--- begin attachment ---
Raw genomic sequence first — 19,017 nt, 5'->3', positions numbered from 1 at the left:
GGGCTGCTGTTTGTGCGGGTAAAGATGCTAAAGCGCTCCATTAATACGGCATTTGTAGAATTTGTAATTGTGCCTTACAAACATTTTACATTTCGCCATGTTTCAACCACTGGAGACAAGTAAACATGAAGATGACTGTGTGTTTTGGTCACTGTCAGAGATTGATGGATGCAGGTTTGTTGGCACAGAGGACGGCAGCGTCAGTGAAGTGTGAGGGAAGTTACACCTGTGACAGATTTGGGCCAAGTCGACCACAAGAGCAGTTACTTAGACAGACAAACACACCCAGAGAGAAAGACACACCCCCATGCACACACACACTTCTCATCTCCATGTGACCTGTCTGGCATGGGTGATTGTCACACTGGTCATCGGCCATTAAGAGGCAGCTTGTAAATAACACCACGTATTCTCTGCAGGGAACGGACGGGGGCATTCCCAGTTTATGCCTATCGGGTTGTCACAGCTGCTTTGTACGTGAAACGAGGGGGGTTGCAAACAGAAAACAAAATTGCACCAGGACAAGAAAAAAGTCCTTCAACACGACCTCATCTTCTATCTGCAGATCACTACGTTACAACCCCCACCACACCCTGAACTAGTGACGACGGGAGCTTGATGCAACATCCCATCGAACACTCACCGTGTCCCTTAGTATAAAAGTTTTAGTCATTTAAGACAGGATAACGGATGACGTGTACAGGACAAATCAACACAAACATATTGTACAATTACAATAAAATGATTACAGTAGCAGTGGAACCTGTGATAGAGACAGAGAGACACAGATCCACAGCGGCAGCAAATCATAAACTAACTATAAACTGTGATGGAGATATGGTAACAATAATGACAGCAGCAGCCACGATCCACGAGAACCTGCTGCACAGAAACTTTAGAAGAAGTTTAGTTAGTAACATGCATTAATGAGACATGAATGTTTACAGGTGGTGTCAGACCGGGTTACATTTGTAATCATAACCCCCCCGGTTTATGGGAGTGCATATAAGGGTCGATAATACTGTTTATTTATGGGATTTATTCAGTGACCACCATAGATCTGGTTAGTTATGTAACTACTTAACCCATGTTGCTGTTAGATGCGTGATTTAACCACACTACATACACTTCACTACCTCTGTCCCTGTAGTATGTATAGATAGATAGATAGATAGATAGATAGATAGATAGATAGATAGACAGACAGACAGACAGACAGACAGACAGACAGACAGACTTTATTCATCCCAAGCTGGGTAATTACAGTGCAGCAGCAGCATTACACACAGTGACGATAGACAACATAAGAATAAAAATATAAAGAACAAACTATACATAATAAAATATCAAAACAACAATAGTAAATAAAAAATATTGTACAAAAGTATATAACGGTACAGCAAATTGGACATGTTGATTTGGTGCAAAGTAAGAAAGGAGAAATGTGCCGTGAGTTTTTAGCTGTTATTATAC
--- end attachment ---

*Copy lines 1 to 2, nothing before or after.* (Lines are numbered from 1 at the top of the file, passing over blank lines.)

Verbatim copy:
Raw genomic sequence first — 19,017 nt, 5'->3', positions numbered from 1 at the left:
GGGCTGCTGTTTGTGCGGGTAAAGATGCTAAAGCGCTCCATTAATACGGCATTTGTAGAATTTGTAATTGTGCCTTACAAACATTTTACATTTCGCCATGTTTCAACCACTGGAGACAAGTAAACATGAAGATGACTGTGTGTTTTGGTCACTGTCAGAGATTGATGGATGCAGGTTTGTTGGCACAGAGGACGGCAGCGTCAGTGAAGTGTGAGGGAAGTTACACCTGTGACAGATTTGGGCCAAGTCGACCACAAGAGCAGTTACTTAGACAGACAAACACACCCAGAGAGAAAGACACACCCCCATGCACACACACACTTCTCATCTCCATGTGACCTGTCTGGCATGGGTGATTGTCACACTGGTCATCGGCCATTAAGAGGCAGCTTGTAAATAACACCACGTATTCTCTGCAGGGAACGGACGGGGGCATTCCCAGTTTATGCCTATCGGGTTGTCACAGCTGCTTTGTACGTGAAACGAGGGGGGTTGCAAACAGAAAACAAAATTGCACCAGGACAAGAAAAAAGTCCTTCAACACGACCTCATCTTCTATCTGCAGATCACTACGTTACAACCCCCACCACACCCTGAACTAGTGACGACGGGAGCTTGATGCAACATCCCATCGAACACTCACCGTGTCCCTTAGTATAAAAGTTTTAGTCATTTAAGACAGGATAACGGATGACGTGTACAGGACAAATCAACACAAACATATTGTACAATTACAATAAAATGATTACAGTAGCAGTGGAACCTGTGATAGAGACAGAGAGACACAGATCCACAGCGGCAGCAAATCATAAACTAACTATAAACTGTGATGGAGATATGGTAACAATAATGACAGCAGCAGCCACGATCCACGAGAACCTGCTGCACAGAAACTTTAGAAGAAGTTTAGTTAGTAACATGCATTAATGAGACATGAATGTTTACAGGTGGTGTCAGACCGGGTTACATTTGTAATCATAACCCCCCCGGTTTATGGGAGTGCATATAAGGGTCGATAATACTGTTTATTTATGGGATTTATTCAGTGACCACCATAGATCTGGTTAGTTATGTAACTACTTAACCCATGTTGCTGTTAGATGCGTGATTTAACCACACTACATACACTTCACTACCTCTGTCCCTGTAGTATGTATAGATAGATAGATAGATAGATAGATAGATAGATAGATAGATAGACAGACAGACAGACAGACAGACAGACAGACAGACAGACTTTATTCATCCCAAGCTGGGTAATTACAGTGCAGCAGCAGCATTACACACAGTGACGATAGACAACATAAGAATAAAAATATAAAGAACAAACTATACATAATAAAATATCAAAACAACAATAGTAAATAAAAAATATTGTACAAAAGTATATAACGGTACAGCAAATTGGACATGTTGATTTGGTGCAAAGTAAGAAAGGAGAAATGTGCCGTGAGTTTTTAGCTGTTATTATAC